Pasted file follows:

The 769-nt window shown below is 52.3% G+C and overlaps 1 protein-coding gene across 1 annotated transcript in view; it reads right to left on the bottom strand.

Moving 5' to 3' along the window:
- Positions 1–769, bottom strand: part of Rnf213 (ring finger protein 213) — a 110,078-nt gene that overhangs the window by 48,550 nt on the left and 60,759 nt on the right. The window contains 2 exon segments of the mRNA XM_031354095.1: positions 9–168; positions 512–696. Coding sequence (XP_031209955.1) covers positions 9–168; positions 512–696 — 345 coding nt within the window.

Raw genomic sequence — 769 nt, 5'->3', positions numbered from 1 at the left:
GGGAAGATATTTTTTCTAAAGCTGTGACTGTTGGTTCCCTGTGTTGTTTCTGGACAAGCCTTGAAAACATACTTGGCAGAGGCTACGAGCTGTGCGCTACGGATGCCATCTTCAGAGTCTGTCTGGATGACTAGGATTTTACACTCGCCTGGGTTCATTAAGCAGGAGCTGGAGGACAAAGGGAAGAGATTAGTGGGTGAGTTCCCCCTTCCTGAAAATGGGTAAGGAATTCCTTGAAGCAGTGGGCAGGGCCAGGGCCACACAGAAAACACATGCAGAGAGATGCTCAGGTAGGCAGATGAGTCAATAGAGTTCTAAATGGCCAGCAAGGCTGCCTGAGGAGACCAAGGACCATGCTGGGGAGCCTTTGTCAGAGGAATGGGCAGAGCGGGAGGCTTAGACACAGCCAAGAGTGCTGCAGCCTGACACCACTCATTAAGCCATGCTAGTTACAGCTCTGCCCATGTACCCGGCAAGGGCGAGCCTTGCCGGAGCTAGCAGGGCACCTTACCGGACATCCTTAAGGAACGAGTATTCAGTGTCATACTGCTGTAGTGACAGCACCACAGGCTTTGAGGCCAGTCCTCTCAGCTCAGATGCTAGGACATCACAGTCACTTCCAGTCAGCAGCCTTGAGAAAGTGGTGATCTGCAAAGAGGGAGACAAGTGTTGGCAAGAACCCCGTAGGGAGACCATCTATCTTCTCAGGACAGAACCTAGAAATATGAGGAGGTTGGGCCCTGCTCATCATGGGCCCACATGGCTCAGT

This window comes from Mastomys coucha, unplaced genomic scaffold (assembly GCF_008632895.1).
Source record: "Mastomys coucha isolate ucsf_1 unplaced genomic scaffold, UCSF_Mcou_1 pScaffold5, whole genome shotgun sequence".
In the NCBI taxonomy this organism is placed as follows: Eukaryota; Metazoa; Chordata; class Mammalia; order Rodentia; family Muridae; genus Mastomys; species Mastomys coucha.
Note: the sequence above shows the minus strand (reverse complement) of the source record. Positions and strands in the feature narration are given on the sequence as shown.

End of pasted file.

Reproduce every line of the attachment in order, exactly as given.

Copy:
The 769-nt window shown below is 52.3% G+C and overlaps 1 protein-coding gene across 1 annotated transcript in view; it reads right to left on the bottom strand.

Moving 5' to 3' along the window:
- Positions 1–769, bottom strand: part of Rnf213 (ring finger protein 213) — a 110,078-nt gene that overhangs the window by 48,550 nt on the left and 60,759 nt on the right. The window contains 2 exon segments of the mRNA XM_031354095.1: positions 9–168; positions 512–696. Coding sequence (XP_031209955.1) covers positions 9–168; positions 512–696 — 345 coding nt within the window.

Raw genomic sequence — 769 nt, 5'->3', positions numbered from 1 at the left:
GGGAAGATATTTTTTCTAAAGCTGTGACTGTTGGTTCCCTGTGTTGTTTCTGGACAAGCCTTGAAAACATACTTGGCAGAGGCTACGAGCTGTGCGCTACGGATGCCATCTTCAGAGTCTGTCTGGATGACTAGGATTTTACACTCGCCTGGGTTCATTAAGCAGGAGCTGGAGGACAAAGGGAAGAGATTAGTGGGTGAGTTCCCCCTTCCTGAAAATGGGTAAGGAATTCCTTGAAGCAGTGGGCAGGGCCAGGGCCACACAGAAAACACATGCAGAGAGATGCTCAGGTAGGCAGATGAGTCAATAGAGTTCTAAATGGCCAGCAAGGCTGCCTGAGGAGACCAAGGACCATGCTGGGGAGCCTTTGTCAGAGGAATGGGCAGAGCGGGAGGCTTAGACACAGCCAAGAGTGCTGCAGCCTGACACCACTCATTAAGCCATGCTAGTTACAGCTCTGCCCATGTACCCGGCAAGGGCGAGCCTTGCCGGAGCTAGCAGGGCACCTTACCGGACATCCTTAAGGAACGAGTATTCAGTGTCATACTGCTGTAGTGACAGCACCACAGGCTTTGAGGCCAGTCCTCTCAGCTCAGATGCTAGGACATCACAGTCACTTCCAGTCAGCAGCCTTGAGAAAGTGGTGATCTGCAAAGAGGGAGACAAGTGTTGGCAAGAACCCCGTAGGGAGACCATCTATCTTCTCAGGACAGAACCTAGAAATATGAGGAGGTTGGGCCCTGCTCATCATGGGCCCACATGGCTCAGT

This window comes from Mastomys coucha, unplaced genomic scaffold (assembly GCF_008632895.1).
Source record: "Mastomys coucha isolate ucsf_1 unplaced genomic scaffold, UCSF_Mcou_1 pScaffold5, whole genome shotgun sequence".
In the NCBI taxonomy this organism is placed as follows: Eukaryota; Metazoa; Chordata; class Mammalia; order Rodentia; family Muridae; genus Mastomys; species Mastomys coucha.
Note: the sequence above shows the minus strand (reverse complement) of the source record. Positions and strands in the feature narration are given on the sequence as shown.